This causes a lot of fear and panic among the mother who is going through the struggle of her life. Giving birth is not a walk in the park and poor communication often makes a huge (negative) contribution to the situation. I am not writing this to try to point belittling fingers towards the midwives or doctors. I say this, because I hope that the bad communication during child birth will improve. And that the numbers of labor trauma will decrease considerably as a result. Because, I think that is desperately needed. My husband is a trauma surgeon and he tells me often about childbirth ruptures, where he often has to help recovering, together with the gynecologist. Because it has to be done well and as a woman you don’t want to be stuck with the consequences of an injury like this for the rest of your life. Often, women do not know this all can happen in advance. In the moment of child birth itself, the intoxication of the entire situation is often so all-embracing that mothers just let it all happen. Because they are  so overwhelmed. To be left behind with a very unpleasant and sometimes empty feeling afterwards, once the birth is over and they return back home.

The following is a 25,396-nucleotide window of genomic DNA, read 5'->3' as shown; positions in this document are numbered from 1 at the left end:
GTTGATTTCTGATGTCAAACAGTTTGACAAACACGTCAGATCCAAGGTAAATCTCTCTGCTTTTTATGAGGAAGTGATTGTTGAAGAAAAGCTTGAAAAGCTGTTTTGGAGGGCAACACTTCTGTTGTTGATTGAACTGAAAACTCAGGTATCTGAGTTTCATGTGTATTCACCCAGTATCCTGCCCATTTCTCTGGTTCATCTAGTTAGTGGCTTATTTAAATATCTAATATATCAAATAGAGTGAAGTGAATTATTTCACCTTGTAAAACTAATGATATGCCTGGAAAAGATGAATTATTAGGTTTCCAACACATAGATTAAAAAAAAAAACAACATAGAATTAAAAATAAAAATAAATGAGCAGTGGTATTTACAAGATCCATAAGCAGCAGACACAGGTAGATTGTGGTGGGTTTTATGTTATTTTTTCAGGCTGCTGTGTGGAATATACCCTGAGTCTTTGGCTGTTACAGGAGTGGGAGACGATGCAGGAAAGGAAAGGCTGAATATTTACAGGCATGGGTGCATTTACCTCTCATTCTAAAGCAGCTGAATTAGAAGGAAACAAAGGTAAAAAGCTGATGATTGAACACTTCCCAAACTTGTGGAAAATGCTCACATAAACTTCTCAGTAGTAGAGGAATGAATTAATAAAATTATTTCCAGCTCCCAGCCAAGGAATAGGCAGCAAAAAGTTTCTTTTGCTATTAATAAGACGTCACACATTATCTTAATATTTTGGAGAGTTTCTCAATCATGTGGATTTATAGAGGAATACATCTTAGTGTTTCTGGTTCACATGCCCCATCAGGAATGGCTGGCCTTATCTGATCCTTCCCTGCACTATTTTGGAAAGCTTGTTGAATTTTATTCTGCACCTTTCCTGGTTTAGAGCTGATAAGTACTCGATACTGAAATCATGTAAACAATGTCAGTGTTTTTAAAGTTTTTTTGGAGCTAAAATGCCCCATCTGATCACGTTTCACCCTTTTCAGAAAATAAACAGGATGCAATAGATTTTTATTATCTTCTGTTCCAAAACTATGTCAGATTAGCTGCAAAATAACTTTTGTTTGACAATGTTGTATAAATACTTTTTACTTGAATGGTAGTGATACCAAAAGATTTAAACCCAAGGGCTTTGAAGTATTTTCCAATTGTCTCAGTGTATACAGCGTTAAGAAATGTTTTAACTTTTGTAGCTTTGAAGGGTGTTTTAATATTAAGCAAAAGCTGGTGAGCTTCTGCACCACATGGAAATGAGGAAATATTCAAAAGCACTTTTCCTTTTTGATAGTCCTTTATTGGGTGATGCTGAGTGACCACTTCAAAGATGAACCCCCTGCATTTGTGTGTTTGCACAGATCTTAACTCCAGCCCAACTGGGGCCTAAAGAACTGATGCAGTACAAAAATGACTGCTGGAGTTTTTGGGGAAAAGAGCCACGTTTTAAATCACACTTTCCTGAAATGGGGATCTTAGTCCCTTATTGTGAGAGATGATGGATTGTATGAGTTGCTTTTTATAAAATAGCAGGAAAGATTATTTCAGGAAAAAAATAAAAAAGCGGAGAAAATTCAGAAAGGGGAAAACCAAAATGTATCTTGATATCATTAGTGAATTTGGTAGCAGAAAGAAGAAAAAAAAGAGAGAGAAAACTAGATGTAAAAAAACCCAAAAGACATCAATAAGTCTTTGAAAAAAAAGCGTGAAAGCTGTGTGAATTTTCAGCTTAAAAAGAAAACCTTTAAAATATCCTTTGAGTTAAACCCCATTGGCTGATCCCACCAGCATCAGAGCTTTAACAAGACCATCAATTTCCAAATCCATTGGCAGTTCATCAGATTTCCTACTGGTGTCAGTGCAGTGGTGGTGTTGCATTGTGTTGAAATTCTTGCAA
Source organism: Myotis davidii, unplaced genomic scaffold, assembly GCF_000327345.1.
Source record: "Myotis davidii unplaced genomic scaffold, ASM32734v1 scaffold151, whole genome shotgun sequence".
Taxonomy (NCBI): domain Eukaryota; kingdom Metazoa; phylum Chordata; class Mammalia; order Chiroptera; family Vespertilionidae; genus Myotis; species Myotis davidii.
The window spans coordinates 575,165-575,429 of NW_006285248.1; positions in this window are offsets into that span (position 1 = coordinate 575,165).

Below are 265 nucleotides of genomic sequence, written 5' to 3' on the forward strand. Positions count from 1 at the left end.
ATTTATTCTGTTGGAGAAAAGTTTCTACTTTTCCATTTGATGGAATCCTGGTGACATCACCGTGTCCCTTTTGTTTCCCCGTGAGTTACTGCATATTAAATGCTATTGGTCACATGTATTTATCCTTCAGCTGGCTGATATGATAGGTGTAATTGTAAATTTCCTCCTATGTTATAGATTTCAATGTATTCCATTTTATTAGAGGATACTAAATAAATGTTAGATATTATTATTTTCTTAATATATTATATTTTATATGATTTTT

If I notice that mothers have a real trauma after giving birth, I continue to ask questions. For example, I ask them: what are your complaints, do you often have nightmares, flashbacks about the birth, do you experience heart palpitations, stress, anger outbursts, etc? Because this is just a small sample of the symptoms that mothers with birth trauma walk around with. If therapy with me is not enough, I always refer these mothers to a good EMDR therapist. I think this is essential to get rid of your trauma and to enjoy life and your baby again. Not that suddenly everything in your life after EMDR is just fantastic, but your life does gets a little lighter, it gets color again and you can handle motherhood a lot better. I am going to follow an EMDR therapist training next year because I think it is so important that mothers with trauma can be helped by someone who understands what this is like.